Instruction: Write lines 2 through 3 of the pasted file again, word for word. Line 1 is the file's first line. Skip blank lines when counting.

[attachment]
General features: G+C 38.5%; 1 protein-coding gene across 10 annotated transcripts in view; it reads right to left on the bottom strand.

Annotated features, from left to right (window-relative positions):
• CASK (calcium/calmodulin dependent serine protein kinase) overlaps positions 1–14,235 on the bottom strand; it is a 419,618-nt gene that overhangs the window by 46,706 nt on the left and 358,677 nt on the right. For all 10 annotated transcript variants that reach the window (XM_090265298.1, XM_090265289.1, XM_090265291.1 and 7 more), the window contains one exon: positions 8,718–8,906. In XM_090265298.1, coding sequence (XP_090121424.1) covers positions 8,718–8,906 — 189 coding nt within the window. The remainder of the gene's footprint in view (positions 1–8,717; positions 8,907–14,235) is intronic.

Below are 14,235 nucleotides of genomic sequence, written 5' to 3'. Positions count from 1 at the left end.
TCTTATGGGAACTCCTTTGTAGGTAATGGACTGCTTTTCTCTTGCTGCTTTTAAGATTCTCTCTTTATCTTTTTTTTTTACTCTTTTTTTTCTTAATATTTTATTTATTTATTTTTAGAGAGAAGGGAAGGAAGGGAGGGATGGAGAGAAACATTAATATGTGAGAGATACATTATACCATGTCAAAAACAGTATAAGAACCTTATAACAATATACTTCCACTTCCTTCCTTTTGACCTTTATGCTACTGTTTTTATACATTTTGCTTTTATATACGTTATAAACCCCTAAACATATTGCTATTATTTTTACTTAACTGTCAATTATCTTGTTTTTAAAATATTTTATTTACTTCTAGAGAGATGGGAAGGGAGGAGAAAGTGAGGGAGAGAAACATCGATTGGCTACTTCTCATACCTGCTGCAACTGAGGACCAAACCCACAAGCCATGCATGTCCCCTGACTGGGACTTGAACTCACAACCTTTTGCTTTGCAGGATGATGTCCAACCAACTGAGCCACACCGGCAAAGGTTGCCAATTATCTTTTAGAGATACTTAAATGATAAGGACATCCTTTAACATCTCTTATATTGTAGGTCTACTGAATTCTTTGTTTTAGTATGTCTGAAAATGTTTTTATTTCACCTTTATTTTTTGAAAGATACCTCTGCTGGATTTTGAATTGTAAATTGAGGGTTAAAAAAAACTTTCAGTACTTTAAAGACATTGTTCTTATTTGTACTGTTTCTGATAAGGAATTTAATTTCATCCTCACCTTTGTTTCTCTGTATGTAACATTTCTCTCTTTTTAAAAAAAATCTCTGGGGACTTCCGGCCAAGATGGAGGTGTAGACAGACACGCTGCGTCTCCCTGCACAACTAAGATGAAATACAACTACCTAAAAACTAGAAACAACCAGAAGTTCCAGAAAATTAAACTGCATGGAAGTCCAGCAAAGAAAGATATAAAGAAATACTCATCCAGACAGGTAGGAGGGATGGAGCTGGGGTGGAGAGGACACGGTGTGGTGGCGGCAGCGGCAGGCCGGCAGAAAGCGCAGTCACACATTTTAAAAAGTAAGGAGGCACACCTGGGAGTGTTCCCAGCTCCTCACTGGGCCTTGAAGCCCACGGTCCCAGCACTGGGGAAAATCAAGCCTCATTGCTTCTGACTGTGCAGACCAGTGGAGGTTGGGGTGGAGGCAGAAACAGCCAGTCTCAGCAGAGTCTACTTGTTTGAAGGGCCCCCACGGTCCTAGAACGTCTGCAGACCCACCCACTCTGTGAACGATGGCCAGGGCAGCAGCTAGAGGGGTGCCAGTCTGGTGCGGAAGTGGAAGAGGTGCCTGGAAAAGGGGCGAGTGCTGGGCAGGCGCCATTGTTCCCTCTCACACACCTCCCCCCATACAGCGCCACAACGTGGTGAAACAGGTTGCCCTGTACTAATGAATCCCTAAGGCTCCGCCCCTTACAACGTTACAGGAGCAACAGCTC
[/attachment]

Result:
Annotated features, from left to right (window-relative positions):
• CASK (calcium/calmodulin dependent serine protein kinase) overlaps positions 1–14,235 on the bottom strand; it is a 419,618-nt gene that overhangs the window by 46,706 nt on the left and 358,677 nt on the right. For all 10 annotated transcript variants that reach the window (XM_090265298.1, XM_090265289.1, XM_090265291.1 and 7 more), the window contains one exon: positions 8,718–8,906. In XM_090265298.1, coding sequence (XP_090121424.1) covers positions 8,718–8,906 — 189 coding nt within the window. The remainder of the gene's footprint in view (positions 1–8,717; positions 8,907–14,235) is intronic.